A Mountainous Misstep

Share via

The town of Mammoth Lakes wants us to believe that 300,000 people arriving by passenger jet would not cause the funky but charming village to mushroom into a massive international resort amid the magnificent eastern Sierra landscape. In fact, the town’s latest, flawed environmental study argues that the area ecology would improve because Southern Californians could fly to Mammoth rather than spend six or more hours on the road driving there.

Got it? Fewer cars on U.S. 395, less pollution. The problem is, Southern Californians may be reluctant to fly to Mammoth through Chicago or Dallas, which is where the planes--the Boeing 757s the town is eager to expand its little airport to accommodate--would originate. And by the way, Mammoth’s argument for expanding the airport is that those planes are integral to a proposed $800-million makeover that developers hope will turn the town and ski area into another Aspen or Vail.

Intrawest, the ski area’s Vancouver-based majority stockholder, is transforming the town and has an agreement with American Airlines to bring in an estimated 33,000 visitors during the first winter of expanded airport operation, with a potential of almost 10 times that in future years. But service cannot start until the town spends an estimated $29 million--to be provided by the Federal Aviation Administration--to lengthen by 1,200 feet and widen by 50 feet the single runway at Mammoth-Yosemite Airport.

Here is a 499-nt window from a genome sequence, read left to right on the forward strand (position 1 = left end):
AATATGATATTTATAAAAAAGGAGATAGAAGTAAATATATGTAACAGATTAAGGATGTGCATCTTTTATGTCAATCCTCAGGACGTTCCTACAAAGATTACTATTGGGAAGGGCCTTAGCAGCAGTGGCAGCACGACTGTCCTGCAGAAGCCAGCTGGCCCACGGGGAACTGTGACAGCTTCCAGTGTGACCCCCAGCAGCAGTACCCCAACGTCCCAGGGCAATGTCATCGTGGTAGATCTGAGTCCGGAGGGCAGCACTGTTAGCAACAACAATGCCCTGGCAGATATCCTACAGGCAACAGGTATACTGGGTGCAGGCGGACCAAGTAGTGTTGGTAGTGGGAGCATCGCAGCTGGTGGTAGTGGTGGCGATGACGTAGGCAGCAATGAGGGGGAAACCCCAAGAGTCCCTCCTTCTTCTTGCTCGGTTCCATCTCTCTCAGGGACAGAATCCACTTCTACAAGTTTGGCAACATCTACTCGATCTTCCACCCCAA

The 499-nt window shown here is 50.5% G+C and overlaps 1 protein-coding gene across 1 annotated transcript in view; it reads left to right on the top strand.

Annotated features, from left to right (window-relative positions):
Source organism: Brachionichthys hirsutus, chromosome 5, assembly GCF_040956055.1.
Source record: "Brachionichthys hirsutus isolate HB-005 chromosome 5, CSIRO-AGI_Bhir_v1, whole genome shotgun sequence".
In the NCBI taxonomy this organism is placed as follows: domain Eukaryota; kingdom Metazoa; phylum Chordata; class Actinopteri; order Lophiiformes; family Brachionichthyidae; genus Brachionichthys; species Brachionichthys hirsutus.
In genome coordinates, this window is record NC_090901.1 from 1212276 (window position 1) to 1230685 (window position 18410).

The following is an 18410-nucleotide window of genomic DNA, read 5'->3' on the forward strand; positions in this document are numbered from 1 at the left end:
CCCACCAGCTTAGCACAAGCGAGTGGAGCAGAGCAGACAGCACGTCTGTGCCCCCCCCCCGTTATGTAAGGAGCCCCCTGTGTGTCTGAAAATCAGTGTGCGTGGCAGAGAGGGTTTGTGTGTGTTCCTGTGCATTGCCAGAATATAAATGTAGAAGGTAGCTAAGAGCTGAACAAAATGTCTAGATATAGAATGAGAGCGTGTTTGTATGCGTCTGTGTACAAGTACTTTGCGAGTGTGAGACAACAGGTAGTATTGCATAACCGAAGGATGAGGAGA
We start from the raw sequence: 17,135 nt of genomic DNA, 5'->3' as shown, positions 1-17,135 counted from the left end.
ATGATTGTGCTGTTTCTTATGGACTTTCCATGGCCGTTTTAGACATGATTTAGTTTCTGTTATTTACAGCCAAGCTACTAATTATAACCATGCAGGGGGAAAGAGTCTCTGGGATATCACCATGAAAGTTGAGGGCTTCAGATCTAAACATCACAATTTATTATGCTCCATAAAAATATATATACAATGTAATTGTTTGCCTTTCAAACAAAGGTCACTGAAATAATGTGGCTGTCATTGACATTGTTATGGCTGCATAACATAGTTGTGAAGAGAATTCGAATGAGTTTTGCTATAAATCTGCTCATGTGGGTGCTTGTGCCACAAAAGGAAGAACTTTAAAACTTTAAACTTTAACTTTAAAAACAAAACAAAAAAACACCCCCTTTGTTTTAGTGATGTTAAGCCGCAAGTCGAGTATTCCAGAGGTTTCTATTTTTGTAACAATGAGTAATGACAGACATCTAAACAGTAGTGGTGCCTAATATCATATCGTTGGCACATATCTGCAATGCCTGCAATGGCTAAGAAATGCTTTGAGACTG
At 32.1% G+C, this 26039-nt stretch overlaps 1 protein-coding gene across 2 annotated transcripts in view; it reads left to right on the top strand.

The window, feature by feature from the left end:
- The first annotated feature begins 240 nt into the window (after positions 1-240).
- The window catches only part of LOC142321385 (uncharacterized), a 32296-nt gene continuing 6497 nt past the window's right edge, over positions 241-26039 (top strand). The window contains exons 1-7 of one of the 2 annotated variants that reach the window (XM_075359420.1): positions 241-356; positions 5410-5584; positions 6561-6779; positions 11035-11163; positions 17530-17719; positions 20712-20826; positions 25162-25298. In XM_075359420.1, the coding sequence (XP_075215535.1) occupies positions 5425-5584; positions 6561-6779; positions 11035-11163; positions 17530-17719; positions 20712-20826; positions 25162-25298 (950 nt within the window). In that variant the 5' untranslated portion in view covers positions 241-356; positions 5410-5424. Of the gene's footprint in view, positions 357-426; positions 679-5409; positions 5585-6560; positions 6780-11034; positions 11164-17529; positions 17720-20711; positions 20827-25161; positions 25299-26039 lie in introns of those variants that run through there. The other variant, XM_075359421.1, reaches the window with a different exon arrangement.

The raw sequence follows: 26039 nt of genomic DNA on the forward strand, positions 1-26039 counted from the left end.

The town has failed miserably in its contorted attempts to demonstrate that expanding the airport, about five miles away on a plateau 7,000 feet above sea level, can be done without significantly affecting the environment. The latest effort reiterates its earlier head-in-the-sand finding that there would be no major impact “directly, indirectly or cumulatively.” The state attorney general’s blunt retort: Do it again and do it right or we’ll see you in court.

Sadly, the FAA also kissed off the environment, even while acknowledging that the jet service would spur tourism. Faced with legal threats, the agency decided to study the project more thoroughly. Its updated decision is expected soon.

The reality is that no one has done what needs to be done: to conduct a comprehensive examination of the combined effects of the air service and town growth on the region, including construction, now underway, of an entire village with $600,000 condos, a golf course and a gondola linking the town with a ski area that sits, in part, on public forest. The study needs to examine the alternative benefits of flying the planes into Bishop’s airport, 40 miles to the south, 3,000 feet lower than Mammoth and not subject to winter weather as severe.

Mammoth Lakes is at the heart of a spectacular natural playground, a public asset that so far has escaped the hasty overdevelopment that has marred other gems, such as the Lake Tahoe basin. Mammoth town leaders have a responsibility to make certain that their quest for more visitors does not spoil the eastern Sierra for everyone.